The Camper

When I was seven or eight years old we had already travelled quite bit around the Chicagoland and Lake Geneva area, camping with a pop-up camper attached to my Dad's Dodge van. We had such a fun time camping and hiking and have many stories to tell. This is one of the early ones.

It was the end of another happy vacation and we were on our way home. My parents were in front, my Dad driving along the expressway not knowing what I had in store for him. My Mom was sitting next to him in the "co-pilot seat" that we all wanted desperately to claim as the high point of status in our childhood years. The sole higher eschelon of status was to actually sit in our Dad's lap and steer the vehicle "home".

We sat in the next two rows of seats, quietly reading comic books or story books. I must have read my Donald Duck comic three or four times over, so I was looking for something exciting to end the trip. And then in the recesses of my prepubescent mind, an idea began to form. I started to chuckle already, thinking that I really had a winner here.

My sister Gina, who was no more than five looked over to see what was so funny. I leaned over and whispered to my co-conspirator. Between giggles, I told her what I was going to do. She giggled with me, however she must have been wiser than I was because she said "Maybe you shouldn't. You might get in trouble!"

Trouble! What was trouble when the possibility for fun and excitement was at hand? If I pull this off, I'll get one-up on Dad and maybe even my brother Nick would think it was high comedy. No, I was determined to take hold of the moment and step into the spotlight.

A little nervous, I glanced back to look out of the back windows. Through the double doors of the Dodge van, I could see the pop-up camper trudging behind faithfully as we sped down the highway at 60 miles per hour. The sun glinted off of its fiberglass top. This was the moment. I swallowed carefully and took a deep breath.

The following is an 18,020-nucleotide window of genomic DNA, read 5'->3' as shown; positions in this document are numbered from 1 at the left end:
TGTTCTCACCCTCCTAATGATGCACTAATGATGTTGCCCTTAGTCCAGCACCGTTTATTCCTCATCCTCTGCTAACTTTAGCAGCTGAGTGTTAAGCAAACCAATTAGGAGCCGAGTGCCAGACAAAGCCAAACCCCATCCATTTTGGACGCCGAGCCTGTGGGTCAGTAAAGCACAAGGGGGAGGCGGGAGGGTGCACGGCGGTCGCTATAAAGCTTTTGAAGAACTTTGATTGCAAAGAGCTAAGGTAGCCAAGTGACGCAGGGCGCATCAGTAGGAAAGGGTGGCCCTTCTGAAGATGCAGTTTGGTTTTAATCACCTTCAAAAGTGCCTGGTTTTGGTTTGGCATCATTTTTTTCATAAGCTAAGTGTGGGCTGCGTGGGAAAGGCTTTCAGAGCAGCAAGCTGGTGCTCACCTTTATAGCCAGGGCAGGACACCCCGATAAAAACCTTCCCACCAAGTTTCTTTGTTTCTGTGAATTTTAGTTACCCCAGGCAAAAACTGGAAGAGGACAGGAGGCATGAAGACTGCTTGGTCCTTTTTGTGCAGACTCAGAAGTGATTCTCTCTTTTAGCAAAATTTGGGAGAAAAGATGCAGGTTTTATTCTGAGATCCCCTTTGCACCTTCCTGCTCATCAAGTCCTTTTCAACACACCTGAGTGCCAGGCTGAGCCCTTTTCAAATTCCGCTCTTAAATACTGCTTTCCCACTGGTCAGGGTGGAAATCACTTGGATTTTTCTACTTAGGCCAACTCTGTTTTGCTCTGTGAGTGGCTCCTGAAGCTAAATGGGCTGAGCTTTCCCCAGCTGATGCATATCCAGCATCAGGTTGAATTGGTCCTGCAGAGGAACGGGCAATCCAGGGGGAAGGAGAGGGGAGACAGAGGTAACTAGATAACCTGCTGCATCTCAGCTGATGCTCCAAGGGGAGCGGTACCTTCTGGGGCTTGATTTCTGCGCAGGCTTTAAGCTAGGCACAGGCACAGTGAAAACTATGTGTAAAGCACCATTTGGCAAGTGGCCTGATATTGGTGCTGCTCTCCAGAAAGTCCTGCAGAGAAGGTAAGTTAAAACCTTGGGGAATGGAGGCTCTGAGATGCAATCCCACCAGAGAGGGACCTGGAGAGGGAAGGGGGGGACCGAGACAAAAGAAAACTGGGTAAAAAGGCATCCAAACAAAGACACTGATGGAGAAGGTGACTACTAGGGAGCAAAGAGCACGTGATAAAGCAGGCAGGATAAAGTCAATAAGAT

I let it out with all the force my body could muster. "DAD! THE CAMPER'S GONE!"

There was a brief moment when all time stopped and I could see my Dad's terrified grimace as he slowed our van down and pulled over to the side of the road. We were all jostled like astronauts heading for splashdown. I grabbed onto the armrest, my grin plastered to my face, still thinking what a good joke this was. I could hear the squeal of the tires as we came abruptly to a stop.

The whine of the other cars whizzing past us was the only sound we heard for a few moments as my Dad tore his fingers off of the steering wheel. He looked at each one of us to see if we were alright and then he looked at me, still confused but at this moment not realizing the cruel trick I had pulled.

He looked through the windows and saw that the camper was STILL THERE. Astonished, he looked at me and all the panic and fury bore down on me as he asked me and all of the universe "It's not gone! Why'd you say that, Dan?!"

In that moment, I probably could have said any excuse and made up for it. We were safe, the vehicles were safe and after a short trip home my parents could both change their underwear. I'm sure I could have thought up any number of reasons. The sun was in my eyes. I panicked. I really thought it was gone.

Yet my parents had raised me to tell the truth and that's just what I did.

"I just wanted to see what you would do."

My mother saved my life at that point, urging my father not to kill me and instead to get back on the road and start driving home. A soliloquy of swearing followed us home like a demonic soundtrack punctuated by my name at various points. As a harmony, my mother's soothing voice interjected at times to enable my dad to stay seated and not strap me to the top of the camper for the rest of the journey home.

To be honest, there was so much to do once we got there that all of my father's anger was directed at unloading the camper and unpacking. By the time he actually got to speaking with me without swearing, telling me how foolish this had been, I had learned the lesson many times over, as well as many other words that I had never heard before.

To this day, I know that curious children are far more dangerous than malicious children, which is why I know that I am doomed. I know that I will not have malicious, cruel children, but rather curious children who will always be wondering "I just wanted to see what you would do."

 
 
 
   
     

 

 

 

@ 2005 Dan Speziale